Talks of deals dominated this week’s women’s basketball news, with the possibility of a WNBA expansion deal in Denver, a new NIL deal between New Balance and Cameron Brink and the progress toward a new women’s college basketball television deal with ESPN.
Check out these developments and more:
Mile-high expansion for the WNBA?
On Monday the Denver Post reported that WNBA Commissioner Cathy Engelbert was scheduled to follow up her trip to Las Vegas for the third Commissioner’s Cup Championship with a stop in Denver to determine the city’s viability for a WNBA expansion team.
NEW: The commissioner of the WNBA will visit Denver this week to meet with a group of investors attempting to bring an expansion franchise to the Mile High City.— The Denver Post (@denverpost) August 14, 2023
Story from @Noelle_Phillips https://t.co/ilSUb9MBOt
Engelbert, along with other WNBA decision makers, did make the trip to the Mile High City, reportedly evaluating Ball Arena, home of the Denver Nuggets, and Magness Arena, Denver University’s basketball facility, as potential homes for a W team, in addition to meeting with an investor group, the city’s mayor and the state’s governor.
WNBA Commissioner Cathy Engelbert visited Denver yesterday to explore potential expansion to the Mile High. It was a great evening with some of the greatest legends of our game in attendance to show support.— Rachel Galligan (@RachGall) August 17, 2023
This city is just bursting at the seams for a women’s pro team. pic.twitter.com/dFAUVlO7eF
Denver, once home to the ABL’s Colorado Xplosion, is reported to be one of the finalists for the league’s two-team expansion, a goal the league intends to accomplish by 2025.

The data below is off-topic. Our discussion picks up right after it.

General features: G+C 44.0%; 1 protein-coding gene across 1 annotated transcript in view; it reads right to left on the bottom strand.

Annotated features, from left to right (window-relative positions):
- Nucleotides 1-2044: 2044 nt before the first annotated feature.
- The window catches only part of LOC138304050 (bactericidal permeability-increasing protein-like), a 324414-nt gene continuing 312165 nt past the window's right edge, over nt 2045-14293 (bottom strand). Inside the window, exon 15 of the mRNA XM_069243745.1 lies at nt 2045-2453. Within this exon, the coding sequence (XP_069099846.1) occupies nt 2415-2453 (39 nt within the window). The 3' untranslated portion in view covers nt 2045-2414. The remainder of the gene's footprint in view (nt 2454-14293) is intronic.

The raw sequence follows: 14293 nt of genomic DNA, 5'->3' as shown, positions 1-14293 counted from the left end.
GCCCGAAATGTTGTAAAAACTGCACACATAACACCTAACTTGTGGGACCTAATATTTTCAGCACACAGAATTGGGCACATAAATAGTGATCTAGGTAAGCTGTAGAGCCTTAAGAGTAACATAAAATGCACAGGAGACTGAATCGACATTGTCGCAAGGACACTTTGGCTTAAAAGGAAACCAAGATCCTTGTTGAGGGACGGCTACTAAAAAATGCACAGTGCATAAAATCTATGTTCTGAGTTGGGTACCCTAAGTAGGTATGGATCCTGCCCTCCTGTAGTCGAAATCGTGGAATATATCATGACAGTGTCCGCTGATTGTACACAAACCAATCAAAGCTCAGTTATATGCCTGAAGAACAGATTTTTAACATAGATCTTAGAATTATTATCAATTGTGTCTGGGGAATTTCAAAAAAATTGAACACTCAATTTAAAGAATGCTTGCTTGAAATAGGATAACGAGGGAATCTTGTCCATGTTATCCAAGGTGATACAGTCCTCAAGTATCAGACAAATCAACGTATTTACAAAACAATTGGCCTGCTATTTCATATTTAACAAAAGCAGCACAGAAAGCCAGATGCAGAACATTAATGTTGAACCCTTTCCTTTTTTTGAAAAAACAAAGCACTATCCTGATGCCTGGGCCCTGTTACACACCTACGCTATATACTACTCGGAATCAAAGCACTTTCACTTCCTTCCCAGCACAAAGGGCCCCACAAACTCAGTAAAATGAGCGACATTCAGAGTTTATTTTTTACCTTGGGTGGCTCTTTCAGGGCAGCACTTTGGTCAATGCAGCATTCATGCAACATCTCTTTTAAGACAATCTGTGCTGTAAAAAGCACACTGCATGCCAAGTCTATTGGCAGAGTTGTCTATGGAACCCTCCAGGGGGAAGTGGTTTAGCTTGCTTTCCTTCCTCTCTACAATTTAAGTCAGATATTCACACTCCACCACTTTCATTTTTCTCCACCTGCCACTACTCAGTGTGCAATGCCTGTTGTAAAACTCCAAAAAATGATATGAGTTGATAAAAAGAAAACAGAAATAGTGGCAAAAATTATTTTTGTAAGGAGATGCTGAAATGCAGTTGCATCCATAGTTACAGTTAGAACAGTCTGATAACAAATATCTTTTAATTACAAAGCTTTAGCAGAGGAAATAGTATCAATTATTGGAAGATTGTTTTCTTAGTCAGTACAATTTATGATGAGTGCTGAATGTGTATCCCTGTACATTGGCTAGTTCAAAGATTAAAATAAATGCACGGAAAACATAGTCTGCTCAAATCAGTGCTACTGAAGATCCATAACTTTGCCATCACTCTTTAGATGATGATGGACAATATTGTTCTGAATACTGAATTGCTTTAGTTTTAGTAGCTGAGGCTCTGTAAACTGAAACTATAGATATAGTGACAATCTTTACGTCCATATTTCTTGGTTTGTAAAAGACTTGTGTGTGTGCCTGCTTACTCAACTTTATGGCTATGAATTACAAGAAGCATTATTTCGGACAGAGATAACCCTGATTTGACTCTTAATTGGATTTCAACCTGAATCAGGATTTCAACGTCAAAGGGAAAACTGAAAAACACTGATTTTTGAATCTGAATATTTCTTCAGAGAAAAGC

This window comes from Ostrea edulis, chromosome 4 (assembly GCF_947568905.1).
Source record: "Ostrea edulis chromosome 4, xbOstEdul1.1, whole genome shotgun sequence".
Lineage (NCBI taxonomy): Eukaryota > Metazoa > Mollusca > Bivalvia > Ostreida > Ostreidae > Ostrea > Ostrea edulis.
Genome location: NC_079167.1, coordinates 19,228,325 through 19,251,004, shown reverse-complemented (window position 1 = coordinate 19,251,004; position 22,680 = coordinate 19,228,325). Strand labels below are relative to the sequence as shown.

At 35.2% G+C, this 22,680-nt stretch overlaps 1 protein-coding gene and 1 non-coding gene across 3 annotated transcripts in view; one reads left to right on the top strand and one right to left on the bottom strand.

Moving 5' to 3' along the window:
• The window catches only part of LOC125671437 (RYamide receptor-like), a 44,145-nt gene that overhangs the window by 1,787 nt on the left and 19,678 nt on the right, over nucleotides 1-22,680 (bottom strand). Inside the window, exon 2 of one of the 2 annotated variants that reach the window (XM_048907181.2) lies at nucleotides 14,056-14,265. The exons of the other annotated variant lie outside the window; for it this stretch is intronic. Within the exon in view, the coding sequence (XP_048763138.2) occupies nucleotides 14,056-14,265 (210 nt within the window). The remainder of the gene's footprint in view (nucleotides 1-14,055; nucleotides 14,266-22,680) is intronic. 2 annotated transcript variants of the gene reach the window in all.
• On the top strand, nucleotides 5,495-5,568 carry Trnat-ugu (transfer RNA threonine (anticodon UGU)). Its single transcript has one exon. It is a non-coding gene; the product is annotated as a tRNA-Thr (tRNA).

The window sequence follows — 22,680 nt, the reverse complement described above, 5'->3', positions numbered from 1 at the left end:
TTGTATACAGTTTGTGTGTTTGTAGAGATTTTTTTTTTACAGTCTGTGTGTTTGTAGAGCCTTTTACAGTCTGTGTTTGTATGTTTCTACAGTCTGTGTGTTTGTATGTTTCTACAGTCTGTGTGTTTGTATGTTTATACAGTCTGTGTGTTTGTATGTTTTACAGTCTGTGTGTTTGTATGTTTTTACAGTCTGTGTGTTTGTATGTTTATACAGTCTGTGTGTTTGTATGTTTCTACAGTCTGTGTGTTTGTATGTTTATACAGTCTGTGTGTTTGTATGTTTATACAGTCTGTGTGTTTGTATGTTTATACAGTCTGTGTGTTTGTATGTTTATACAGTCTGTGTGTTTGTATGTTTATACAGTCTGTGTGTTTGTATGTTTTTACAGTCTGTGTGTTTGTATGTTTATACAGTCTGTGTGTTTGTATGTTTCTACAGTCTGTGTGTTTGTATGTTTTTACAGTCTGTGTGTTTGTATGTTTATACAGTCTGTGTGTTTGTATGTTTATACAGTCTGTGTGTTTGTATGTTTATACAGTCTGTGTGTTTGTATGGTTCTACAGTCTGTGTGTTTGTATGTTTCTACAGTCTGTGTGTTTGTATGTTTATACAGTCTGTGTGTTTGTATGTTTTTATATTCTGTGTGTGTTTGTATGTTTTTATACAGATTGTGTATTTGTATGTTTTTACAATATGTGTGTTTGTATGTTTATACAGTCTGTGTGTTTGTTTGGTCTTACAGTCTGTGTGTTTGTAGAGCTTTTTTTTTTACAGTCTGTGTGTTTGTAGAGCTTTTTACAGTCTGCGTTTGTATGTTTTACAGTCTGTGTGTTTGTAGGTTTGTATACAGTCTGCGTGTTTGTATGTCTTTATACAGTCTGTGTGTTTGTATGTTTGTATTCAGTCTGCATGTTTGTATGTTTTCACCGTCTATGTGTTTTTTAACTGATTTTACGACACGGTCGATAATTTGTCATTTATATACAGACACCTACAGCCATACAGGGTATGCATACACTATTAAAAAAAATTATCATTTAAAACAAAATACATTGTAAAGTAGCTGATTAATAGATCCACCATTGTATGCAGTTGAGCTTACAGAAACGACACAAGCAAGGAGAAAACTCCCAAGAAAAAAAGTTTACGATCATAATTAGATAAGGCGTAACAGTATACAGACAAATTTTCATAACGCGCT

Speaking in Brooklyn earlier this month, Engelbert again emphasized the desire for expansion, insisting, “We need more than 12 teams. We need to be in some big cities in this country where our demographics and psychographics and all our data and information shows there’s some great markets out there for WNBA basketball.”
However, it is worth noting that players, including those in leadership positions within the WNBPA, are not all on board with the Commissioner’s expansion mission. At All-Star weekend, Kelsey Plum, who serves as First Vice President of the WNBPA, shared the player priorities that precede expansion, headlined by charter flights for all road trips. Plum asserted, “I don’t know how I feel about expansion, to be honest. I feel like we have some holes that we can work on currently. And we can do a better job of figuring out ways to fix some of the current issues we have.”
Kelsey Plum, the WNBPA's First Vice President, believes the league has areas to address before adding expansion teams to the WNBA. pic.twitter.com/v96whFkyUS— ESPN (@espn) July 17, 2023
Expanding roster sizes, rather than adding new teams, is another option that not only would create more job opportunities but also improve the on-court product, as teams with multiple injured players would be able to elevate under-contract end-of-roster players into rotations rather than shuffling through transient players on hardship or seven-day contracts.
New Balance inks Brink to NIL deal
On Monday, ESPN’s Nick DePaula announced that New Balance had signed Stanford senior star Cameron Brink to a NIL deal. Brink becomes the first women’s basketball player to be endorsed by the brand.
OFFICIAL: Stanford star Cameron Brink has signed a NIL shoe deal with New Balance — becoming the brand’s 1st women’s basketball athlete endorser. ✍️@cameronbrink22 @newbalancehoops pic.twitter.com/BGyCiajfHF— Nick DePaula (@NickDePaula) August 14, 2023
Congratulations to Brink! It is encouraging to see more brands investing in women’s basketball players.
Yet, it necessary to demand that brands invest in women’s basketball equitably. New Balance follows Puma (Breanna Stewart) and Nike (Sabrina Ionescu) in making a white player the most prominent face of their brand’s women’s basketball initiative, even though the sport, at both the NCAA and WNBA levels, is dominated by women of color.